13. Remove Distractions
  14. Make sure you and your child talk in an area where you are able to focus on the conversation. Turn off the TV and put away any device that could distract you or your child from your discussion.
     

  15. Start With Something Positive
  16. Get off on the right foot by highlighting something positive about the report card, no matter how small. This helps your child relax and sets the tone for a positive conversation.
     

  17. Review Learning Strengths
  18. Reviewing a report card shouldn’t just be about the negatives; this is also a chance to identify where your child is excelling. Highlight your child’s strengths by saying something like, “You are doing great in math, which is awesome!” This encourages your child to recognize his or her strengths and builds motivation to keep improving other areas.
     

  19. Recognize The Struggle
  20. Let your child share his or her thoughts, comments, and worries in the discussion. Giving your child an opportunity to talk about his or her academic performance or why he or she may be struggling can give you valuable insight on the best way to help.
     

  21. Reframe The Complaints
  22. Children who are struggling the most in school are usually the most vocal. Have your child think about his or her complaints and what he or she needs to solve them. This teaches your child to think past his or her problems, and create a more positive view by thinking about solutions to problems.
     

  23. End With Optimism
  24. Assure your child that there is time for improvement and you are here to help create a plan for success.
     

    Planning For Success On The Next Report Card

    Setting goals is key when helping your child succeed academically. Planning ahead for the next term gives your child specific goals to aim for so the next report card discussion is a happy one.
     

  25. Identify Areas Of Focus
  26. Based on your child’s grades and your discussion together, identify areas or subjects that need the most attention for improvement.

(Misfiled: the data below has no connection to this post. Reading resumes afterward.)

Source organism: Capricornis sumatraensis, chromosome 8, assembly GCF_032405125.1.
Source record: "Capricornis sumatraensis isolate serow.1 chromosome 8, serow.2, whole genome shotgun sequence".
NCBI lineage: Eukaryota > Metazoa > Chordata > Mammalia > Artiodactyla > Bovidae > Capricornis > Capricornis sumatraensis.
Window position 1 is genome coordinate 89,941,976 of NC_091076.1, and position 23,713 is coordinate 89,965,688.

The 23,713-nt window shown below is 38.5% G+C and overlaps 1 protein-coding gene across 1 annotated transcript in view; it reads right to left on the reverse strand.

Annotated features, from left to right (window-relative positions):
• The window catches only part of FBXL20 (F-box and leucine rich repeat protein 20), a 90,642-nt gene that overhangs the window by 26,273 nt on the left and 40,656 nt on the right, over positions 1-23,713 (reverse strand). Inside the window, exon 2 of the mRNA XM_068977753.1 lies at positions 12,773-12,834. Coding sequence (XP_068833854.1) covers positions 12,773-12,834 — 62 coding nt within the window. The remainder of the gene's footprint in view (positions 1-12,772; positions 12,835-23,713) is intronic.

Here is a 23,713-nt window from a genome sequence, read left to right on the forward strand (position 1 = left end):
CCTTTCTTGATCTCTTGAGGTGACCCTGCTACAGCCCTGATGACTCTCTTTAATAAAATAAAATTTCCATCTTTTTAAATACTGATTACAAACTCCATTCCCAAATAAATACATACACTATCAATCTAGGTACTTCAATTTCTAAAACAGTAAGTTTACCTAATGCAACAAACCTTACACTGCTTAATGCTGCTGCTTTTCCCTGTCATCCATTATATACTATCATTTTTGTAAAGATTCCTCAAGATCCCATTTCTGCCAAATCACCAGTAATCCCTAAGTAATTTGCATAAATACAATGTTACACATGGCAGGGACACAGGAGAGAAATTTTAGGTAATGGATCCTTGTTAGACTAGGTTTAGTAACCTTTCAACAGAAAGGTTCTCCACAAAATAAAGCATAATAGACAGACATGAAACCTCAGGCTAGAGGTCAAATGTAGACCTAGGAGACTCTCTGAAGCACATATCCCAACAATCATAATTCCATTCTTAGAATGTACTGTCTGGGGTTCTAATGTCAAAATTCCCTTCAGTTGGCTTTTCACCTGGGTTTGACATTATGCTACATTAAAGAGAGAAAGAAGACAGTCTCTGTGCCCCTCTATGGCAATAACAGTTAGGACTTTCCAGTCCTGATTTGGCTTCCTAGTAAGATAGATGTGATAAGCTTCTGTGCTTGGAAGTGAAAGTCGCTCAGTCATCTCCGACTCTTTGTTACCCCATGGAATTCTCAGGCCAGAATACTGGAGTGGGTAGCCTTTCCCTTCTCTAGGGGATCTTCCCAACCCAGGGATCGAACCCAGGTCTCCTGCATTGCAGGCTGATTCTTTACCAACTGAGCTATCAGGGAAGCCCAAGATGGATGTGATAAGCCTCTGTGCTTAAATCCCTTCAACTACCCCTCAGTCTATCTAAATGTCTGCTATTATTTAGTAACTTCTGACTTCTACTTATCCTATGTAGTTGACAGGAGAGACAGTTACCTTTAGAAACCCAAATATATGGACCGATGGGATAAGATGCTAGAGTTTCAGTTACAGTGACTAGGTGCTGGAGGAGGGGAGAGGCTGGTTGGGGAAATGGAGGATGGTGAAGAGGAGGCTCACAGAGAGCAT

27. Set Goals With Your Child
  28. After you’ve talked with your child about which areas to focus on, come up with a plan for improvement. This should include what your child wants to achieve, the steps toward achieving that goal, and how you will provide support.
     

  29. Find Outside Resources
  30. If there are certain subjects that you feel you can’t help with, seek outside help. Look into study groups at your child’s school, extra after-class lesson time with your child’s teacher, or a tutor.
     

  31. Track Progress
  32. Plan a few minutes each day or week to check in on your child’s progress. Talk about what your child learned in class, what assignment he or she is working on, and any new things he or she is struggling with.
     

    Start Implementing Your Plan Immediately

    A bad report card can be a serious roadblock to future opportunities, but it doesn’t have to be. Report cards are an excellent chance for you and your child to review how things are going and set goals for future academic success.

    If your child receives a less-than-stellar report card, don’t wait for him or her to get back on track—start making a plan so your child gets the support he or she needs. Whether the solution is helping with homework, extra time with a teacher, or hiring a tutor, reviewing and understanding your child’s report card is the first step toward helping your child reach his or her full potential.